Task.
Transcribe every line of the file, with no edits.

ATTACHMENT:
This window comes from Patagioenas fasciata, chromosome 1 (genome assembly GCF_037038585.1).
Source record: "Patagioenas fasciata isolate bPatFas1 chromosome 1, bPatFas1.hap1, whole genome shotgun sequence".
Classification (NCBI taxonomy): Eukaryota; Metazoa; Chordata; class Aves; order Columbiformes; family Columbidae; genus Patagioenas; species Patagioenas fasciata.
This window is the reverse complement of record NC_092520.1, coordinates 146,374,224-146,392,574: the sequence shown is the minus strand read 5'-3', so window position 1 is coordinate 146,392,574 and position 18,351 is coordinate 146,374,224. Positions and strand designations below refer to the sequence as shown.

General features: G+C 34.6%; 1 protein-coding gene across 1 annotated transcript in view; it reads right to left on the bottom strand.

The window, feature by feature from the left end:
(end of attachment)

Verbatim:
This window comes from Patagioenas fasciata, chromosome 1 (genome assembly GCF_037038585.1).
Source record: "Patagioenas fasciata isolate bPatFas1 chromosome 1, bPatFas1.hap1, whole genome shotgun sequence".
Classification (NCBI taxonomy): Eukaryota; Metazoa; Chordata; class Aves; order Columbiformes; family Columbidae; genus Patagioenas; species Patagioenas fasciata.
This window is the reverse complement of record NC_092520.1, coordinates 146,374,224-146,392,574: the sequence shown is the minus strand read 5'-3', so window position 1 is coordinate 146,392,574 and position 18,351 is coordinate 146,374,224. Positions and strand designations below refer to the sequence as shown.

General features: G+C 34.6%; 1 protein-coding gene across 1 annotated transcript in view; it reads right to left on the bottom strand.

The window, feature by feature from the left end: